Saturday, April 30, 2005

Guest column: Welcome to the jungle



This column comes via the overworked keyboard of my pal and former co-worker Steve, a freelance writer based in the Maine hinterlands. As he explains in this piece, he's all for the Red Sox's exploding popularity, though, like me, he'd just as soon dangle goofy no-talent "Fever Pitch" star/faux Sox fan Jimmy Fallon from the Coke bottles and give him the pinata treatment. That's Fallon in the photo above, with, I believe, co-star Drew Barrymore. Man, she has really let herself go. Anyway, enjoy Missile's column, and if you want to drop him a note, you can reach him at stephen_mistler@yahoo.com or arod-is-a%#%&%#-fraud.com. Either should work fine. - CF


By Steve Mistler

The word is out: The Red Sox are hip. A star-crossed franchise no more, the Sox have ascended to pop culture's peak. The center fielder/author's home is featured in all its tacky glory on MTV's "Cribs." The first baseman and the ace pitcher say everything but "no comment." And we won't even get into the "Queer Eye" thing.

While you're at it, Cowboys and Idiots, say hello to Drew Barrymore and Jimmy Fallon - and please, be sure to tell Drew and that Pencil-Necked Poser to stay off the field next time, will ya?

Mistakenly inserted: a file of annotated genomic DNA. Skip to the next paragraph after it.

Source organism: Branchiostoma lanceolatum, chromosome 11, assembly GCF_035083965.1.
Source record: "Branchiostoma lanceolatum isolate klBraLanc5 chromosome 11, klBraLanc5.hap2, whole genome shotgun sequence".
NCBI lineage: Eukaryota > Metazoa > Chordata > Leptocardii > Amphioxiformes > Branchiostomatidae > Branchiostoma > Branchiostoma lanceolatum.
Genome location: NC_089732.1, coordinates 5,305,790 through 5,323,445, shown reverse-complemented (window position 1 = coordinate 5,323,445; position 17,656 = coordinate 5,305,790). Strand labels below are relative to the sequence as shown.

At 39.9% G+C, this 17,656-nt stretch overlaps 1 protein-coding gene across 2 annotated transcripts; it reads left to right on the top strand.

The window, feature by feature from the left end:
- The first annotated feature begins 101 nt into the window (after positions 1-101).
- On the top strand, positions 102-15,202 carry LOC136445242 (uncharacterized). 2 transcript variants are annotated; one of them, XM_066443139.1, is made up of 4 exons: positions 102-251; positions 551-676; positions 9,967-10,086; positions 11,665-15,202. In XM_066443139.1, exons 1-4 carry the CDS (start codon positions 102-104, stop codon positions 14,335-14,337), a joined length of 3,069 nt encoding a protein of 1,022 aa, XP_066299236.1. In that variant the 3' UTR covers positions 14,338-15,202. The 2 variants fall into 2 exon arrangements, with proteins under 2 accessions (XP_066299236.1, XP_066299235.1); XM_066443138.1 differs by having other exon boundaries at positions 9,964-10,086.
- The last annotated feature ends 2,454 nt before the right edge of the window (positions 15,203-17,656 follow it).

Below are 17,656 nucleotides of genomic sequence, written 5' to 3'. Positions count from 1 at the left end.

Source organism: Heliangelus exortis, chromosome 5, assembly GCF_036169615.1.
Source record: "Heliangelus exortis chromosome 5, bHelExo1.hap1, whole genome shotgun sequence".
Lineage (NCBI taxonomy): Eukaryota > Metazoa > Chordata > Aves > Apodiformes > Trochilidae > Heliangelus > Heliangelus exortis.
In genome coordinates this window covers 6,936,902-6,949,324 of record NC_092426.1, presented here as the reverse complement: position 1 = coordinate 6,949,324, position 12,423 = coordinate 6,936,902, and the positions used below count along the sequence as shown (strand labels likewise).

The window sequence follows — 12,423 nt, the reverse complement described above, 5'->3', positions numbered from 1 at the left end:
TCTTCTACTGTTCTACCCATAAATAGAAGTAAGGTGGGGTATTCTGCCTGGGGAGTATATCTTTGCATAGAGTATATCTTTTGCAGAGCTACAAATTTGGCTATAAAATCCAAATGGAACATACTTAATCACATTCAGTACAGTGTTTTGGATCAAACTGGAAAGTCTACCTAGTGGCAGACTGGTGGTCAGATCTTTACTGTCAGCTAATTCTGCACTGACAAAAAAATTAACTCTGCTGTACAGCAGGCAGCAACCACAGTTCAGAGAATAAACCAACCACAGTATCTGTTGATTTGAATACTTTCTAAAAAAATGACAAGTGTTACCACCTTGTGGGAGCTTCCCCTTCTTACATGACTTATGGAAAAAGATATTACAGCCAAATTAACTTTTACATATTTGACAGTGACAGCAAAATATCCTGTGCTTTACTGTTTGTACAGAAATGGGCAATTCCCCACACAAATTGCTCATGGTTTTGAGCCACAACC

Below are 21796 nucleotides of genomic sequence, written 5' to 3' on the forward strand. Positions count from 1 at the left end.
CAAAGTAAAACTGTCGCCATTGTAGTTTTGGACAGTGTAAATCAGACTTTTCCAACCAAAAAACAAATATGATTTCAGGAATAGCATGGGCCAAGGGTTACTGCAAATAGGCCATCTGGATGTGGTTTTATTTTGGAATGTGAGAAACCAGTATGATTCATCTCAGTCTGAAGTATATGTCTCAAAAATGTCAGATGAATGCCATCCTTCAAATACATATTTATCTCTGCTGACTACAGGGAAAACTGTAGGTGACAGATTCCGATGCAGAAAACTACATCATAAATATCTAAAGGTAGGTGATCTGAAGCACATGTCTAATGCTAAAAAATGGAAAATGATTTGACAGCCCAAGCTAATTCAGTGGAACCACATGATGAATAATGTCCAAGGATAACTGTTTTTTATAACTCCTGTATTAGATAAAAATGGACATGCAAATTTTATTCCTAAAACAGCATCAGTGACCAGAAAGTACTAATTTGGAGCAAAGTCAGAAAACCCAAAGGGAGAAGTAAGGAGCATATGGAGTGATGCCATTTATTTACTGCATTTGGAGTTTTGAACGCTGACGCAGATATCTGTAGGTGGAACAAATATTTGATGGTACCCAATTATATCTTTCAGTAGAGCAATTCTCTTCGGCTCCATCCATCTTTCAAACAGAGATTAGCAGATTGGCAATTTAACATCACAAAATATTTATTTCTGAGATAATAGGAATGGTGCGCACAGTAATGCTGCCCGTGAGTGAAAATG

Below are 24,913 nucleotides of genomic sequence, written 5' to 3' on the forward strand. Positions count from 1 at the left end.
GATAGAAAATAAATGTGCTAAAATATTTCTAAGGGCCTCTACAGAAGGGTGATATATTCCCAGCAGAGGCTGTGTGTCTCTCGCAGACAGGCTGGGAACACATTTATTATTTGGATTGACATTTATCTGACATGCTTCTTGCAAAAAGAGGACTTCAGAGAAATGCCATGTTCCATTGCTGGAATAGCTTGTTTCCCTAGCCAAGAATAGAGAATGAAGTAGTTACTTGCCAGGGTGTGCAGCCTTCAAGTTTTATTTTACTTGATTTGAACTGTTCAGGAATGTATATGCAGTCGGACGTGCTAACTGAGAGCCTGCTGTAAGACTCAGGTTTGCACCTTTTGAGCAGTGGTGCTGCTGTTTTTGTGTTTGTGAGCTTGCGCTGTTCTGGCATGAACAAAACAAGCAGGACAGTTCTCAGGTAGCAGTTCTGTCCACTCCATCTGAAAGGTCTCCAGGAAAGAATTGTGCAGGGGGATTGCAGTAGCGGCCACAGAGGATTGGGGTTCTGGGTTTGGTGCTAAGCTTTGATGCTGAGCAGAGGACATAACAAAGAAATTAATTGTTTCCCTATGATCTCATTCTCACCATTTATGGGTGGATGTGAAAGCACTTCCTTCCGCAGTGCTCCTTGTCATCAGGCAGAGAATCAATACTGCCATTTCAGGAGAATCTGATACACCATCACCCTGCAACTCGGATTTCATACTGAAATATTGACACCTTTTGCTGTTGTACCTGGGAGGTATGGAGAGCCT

If only Barrymore and Fallon’s staged scene after the final out of the 2004 World Series was the most annoying post-championship development for Red Sox fans. It's not. Now we have all these new fans, these outsiders, these . . . frontrunners.

You bet I'm being sarcastic. I mean, can you believe it. This is what some of the so-called diehard fans are howling about these days - that the Red Sox actually have more fans. Ridiculous.

You know the type to complain about such things as trivial as an expanding fan-base. They're the same nitwits who are always babbling about curses and some birthright to misery. They jumped ship after that awful Yankees series last June. They belittled the best manager in Sox history, calling him Terry “Francoma”. They bailed on Games 4, 5, and 6 of the 2004 ALCS, and carried enough darkness into Game 7 to rival a black hole.